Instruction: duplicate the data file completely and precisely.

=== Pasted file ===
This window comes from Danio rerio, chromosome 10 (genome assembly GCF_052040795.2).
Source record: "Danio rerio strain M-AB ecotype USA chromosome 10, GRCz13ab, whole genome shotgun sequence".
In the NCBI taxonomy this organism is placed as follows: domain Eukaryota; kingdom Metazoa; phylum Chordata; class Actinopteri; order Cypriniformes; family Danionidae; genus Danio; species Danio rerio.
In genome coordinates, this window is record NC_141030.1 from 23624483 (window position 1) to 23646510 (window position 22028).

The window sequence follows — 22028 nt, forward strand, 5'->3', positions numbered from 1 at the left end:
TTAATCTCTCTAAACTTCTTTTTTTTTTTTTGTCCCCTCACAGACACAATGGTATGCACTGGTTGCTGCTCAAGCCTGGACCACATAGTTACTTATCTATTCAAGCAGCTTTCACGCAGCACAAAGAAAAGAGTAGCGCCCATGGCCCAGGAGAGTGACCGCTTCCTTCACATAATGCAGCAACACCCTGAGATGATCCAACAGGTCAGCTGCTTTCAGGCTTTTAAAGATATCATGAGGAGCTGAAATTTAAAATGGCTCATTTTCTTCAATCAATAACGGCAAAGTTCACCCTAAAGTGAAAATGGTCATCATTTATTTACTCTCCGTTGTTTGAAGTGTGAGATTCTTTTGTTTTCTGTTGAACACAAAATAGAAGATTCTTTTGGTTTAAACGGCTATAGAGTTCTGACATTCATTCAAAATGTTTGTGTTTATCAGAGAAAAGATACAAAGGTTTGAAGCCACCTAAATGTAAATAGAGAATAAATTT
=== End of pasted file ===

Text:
This window comes from Danio rerio, chromosome 10 (genome assembly GCF_052040795.2).
Source record: "Danio rerio strain M-AB ecotype USA chromosome 10, GRCz13ab, whole genome shotgun sequence".
In the NCBI taxonomy this organism is placed as follows: domain Eukaryota; kingdom Metazoa; phylum Chordata; class Actinopteri; order Cypriniformes; family Danionidae; genus Danio; species Danio rerio.
In genome coordinates, this window is record NC_141030.1 from 23624483 (window position 1) to 23646510 (window position 22028).

The window sequence follows — 22028 nt, forward strand, 5'->3', positions numbered from 1 at the left end:
TTAATCTCTCTAAACTTCTTTTTTTTTTTTTGTCCCCTCACAGACACAATGGTATGCACTGGTTGCTGCTCAAGCCTGGACCACATAGTTACTTATCTATTCAAGCAGCTTTCACGCAGCACAAAGAAAAGAGTAGCGCCCATGGCCCAGGAGAGTGACCGCTTCCTTCACATAATGCAGCAACACCCTGAGATGATCCAACAGGTCAGCTGCTTTCAGGCTTTTAAAGATATCATGAGGAGCTGAAATTTAAAATGGCTCATTTTCTTCAATCAATAACGGCAAAGTTCACCCTAAAGTGAAAATGGTCATCATTTATTTACTCTCCGTTGTTTGAAGTGTGAGATTCTTTTGTTTTCTGTTGAACACAAAATAGAAGATTCTTTTGGTTTAAACGGCTATAGAGTTCTGACATTCATTCAAAATGTTTGTGTTTATCAGAGAAAAGATACAAAGGTTTGAAGCCACCTAAATGTAAATAGAGAATAAATTT